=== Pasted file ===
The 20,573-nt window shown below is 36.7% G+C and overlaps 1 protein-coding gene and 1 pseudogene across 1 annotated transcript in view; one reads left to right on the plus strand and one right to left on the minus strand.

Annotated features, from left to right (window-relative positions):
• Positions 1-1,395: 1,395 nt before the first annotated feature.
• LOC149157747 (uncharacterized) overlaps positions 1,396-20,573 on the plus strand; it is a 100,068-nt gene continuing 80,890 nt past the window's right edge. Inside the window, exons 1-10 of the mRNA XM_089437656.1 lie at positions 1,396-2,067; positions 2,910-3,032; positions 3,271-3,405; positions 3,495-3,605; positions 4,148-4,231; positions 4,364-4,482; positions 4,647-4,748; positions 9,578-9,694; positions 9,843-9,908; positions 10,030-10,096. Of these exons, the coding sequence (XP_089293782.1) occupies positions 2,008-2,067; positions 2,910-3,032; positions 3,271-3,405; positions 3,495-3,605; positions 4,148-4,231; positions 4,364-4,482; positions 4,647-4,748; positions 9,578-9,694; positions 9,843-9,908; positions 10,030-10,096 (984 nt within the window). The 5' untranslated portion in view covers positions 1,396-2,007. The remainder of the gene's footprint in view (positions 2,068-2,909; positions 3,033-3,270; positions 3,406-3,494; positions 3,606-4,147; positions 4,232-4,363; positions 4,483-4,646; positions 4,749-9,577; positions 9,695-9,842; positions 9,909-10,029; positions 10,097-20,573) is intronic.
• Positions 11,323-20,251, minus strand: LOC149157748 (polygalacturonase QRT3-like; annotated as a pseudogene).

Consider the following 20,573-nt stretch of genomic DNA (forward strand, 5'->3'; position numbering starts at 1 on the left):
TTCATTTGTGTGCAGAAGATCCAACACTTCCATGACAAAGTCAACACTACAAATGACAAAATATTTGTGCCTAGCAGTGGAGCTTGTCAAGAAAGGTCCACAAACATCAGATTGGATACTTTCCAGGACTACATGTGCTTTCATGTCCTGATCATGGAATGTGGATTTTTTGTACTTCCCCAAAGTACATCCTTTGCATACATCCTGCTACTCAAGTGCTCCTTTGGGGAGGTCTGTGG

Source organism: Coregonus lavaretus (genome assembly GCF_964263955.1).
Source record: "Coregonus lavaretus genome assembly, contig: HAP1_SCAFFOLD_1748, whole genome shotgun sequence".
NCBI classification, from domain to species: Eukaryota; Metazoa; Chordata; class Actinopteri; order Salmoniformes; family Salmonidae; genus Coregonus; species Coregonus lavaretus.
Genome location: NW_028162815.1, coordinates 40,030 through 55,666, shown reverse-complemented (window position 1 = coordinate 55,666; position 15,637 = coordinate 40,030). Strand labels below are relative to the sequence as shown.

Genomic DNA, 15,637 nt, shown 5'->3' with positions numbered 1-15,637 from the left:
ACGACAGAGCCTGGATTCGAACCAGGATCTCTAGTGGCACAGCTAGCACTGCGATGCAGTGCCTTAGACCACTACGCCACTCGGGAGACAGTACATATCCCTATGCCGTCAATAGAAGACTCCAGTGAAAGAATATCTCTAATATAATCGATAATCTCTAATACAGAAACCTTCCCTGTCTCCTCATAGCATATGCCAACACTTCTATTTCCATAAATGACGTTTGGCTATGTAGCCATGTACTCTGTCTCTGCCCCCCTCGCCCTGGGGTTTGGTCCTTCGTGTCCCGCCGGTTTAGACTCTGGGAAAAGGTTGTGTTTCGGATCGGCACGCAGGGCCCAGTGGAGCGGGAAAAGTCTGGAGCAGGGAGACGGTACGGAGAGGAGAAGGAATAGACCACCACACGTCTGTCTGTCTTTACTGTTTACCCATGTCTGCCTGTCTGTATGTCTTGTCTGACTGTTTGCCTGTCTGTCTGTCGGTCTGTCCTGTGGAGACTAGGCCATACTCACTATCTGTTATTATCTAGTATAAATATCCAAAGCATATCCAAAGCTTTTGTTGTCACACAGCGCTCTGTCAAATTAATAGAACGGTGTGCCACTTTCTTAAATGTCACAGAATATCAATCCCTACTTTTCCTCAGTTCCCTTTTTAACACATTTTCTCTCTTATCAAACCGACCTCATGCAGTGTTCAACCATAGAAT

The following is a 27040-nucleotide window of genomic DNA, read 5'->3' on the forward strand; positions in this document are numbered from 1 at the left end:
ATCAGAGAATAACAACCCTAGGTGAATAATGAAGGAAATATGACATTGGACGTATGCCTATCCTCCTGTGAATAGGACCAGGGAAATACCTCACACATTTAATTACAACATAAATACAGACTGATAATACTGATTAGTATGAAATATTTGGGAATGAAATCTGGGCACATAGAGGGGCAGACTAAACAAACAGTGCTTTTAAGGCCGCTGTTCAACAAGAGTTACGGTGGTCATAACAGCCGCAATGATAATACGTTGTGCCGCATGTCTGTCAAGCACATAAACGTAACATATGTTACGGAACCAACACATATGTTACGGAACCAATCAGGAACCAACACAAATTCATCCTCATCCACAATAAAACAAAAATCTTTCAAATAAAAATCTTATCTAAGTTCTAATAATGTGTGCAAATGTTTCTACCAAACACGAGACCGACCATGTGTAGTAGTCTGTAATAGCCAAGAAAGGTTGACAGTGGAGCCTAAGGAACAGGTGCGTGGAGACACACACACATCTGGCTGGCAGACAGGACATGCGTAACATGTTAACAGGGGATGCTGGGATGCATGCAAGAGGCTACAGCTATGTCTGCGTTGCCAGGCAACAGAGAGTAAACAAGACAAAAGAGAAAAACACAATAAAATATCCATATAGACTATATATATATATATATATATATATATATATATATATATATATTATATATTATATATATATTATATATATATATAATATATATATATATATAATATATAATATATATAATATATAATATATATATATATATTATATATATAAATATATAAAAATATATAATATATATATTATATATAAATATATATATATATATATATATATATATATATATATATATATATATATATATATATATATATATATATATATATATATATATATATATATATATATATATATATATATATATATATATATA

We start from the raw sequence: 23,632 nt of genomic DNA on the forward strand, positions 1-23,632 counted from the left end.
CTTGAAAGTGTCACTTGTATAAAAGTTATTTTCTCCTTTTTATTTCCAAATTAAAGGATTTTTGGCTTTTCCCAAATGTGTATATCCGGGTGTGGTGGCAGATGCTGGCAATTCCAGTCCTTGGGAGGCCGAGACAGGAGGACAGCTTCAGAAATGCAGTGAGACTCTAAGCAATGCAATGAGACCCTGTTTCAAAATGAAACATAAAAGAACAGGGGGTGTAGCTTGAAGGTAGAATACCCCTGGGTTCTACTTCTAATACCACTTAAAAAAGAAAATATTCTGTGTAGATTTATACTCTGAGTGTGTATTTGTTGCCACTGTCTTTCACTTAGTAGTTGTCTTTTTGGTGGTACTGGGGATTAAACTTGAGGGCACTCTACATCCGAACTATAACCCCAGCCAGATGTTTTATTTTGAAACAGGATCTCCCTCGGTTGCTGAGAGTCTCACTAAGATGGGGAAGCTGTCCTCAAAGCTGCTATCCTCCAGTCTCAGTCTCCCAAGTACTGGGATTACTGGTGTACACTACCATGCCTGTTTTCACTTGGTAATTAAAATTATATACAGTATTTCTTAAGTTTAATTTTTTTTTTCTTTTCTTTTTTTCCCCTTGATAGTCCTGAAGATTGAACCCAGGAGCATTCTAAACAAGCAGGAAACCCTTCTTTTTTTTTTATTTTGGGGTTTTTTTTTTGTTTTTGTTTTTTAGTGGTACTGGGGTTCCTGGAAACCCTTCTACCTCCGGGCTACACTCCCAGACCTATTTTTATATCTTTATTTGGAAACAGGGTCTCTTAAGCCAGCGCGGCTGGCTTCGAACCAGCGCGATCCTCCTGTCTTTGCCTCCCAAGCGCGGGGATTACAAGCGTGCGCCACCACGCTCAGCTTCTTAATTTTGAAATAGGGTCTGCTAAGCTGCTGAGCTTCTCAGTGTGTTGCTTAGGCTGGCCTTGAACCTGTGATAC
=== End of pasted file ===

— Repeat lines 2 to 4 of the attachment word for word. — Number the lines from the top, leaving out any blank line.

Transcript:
Annotated features, from left to right (window-relative positions):
• Positions 1-1,395: 1,395 nt before the first annotated feature.
• LOC149157747 (uncharacterized) overlaps positions 1,396-20,573 on the plus strand; it is a 100,068-nt gene continuing 80,890 nt past the window's right edge. Inside the window, exons 1-10 of the mRNA XM_089437656.1 lie at positions 1,396-2,067; positions 2,910-3,032; positions 3,271-3,405; positions 3,495-3,605; positions 4,148-4,231; positions 4,364-4,482; positions 4,647-4,748; positions 9,578-9,694; positions 9,843-9,908; positions 10,030-10,096. Of these exons, the coding sequence (XP_089293782.1) occupies positions 2,008-2,067; positions 2,910-3,032; positions 3,271-3,405; positions 3,495-3,605; positions 4,148-4,231; positions 4,364-4,482; positions 4,647-4,748; positions 9,578-9,694; positions 9,843-9,908; positions 10,030-10,096 (984 nt within the window). The 5' untranslated portion in view covers positions 1,396-2,007. The remainder of the gene's footprint in view (positions 2,068-2,909; positions 3,033-3,270; positions 3,406-3,494; positions 3,606-4,147; positions 4,232-4,363; positions 4,483-4,646; positions 4,749-9,577; positions 9,695-9,842; positions 9,909-10,029; positions 10,097-20,573) is intronic.